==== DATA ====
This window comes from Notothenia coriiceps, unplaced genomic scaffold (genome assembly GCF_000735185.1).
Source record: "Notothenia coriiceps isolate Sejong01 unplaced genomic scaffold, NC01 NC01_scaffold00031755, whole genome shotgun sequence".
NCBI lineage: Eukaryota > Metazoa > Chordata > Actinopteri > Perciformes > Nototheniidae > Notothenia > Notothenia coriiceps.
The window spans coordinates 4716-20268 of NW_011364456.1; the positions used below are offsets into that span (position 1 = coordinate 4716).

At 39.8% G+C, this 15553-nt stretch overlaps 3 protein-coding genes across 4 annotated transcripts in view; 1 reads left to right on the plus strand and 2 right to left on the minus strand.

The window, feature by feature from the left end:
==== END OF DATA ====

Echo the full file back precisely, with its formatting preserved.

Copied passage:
This window comes from Notothenia coriiceps, unplaced genomic scaffold (genome assembly GCF_000735185.1).
Source record: "Notothenia coriiceps isolate Sejong01 unplaced genomic scaffold, NC01 NC01_scaffold00031755, whole genome shotgun sequence".
NCBI lineage: Eukaryota > Metazoa > Chordata > Actinopteri > Perciformes > Nototheniidae > Notothenia > Notothenia coriiceps.
The window spans coordinates 4716-20268 of NW_011364456.1; the positions used below are offsets into that span (position 1 = coordinate 4716).

At 39.8% G+C, this 15553-nt stretch overlaps 3 protein-coding genes across 4 annotated transcripts in view; 1 reads left to right on the plus strand and 2 right to left on the minus strand.

The window, feature by feature from the left end: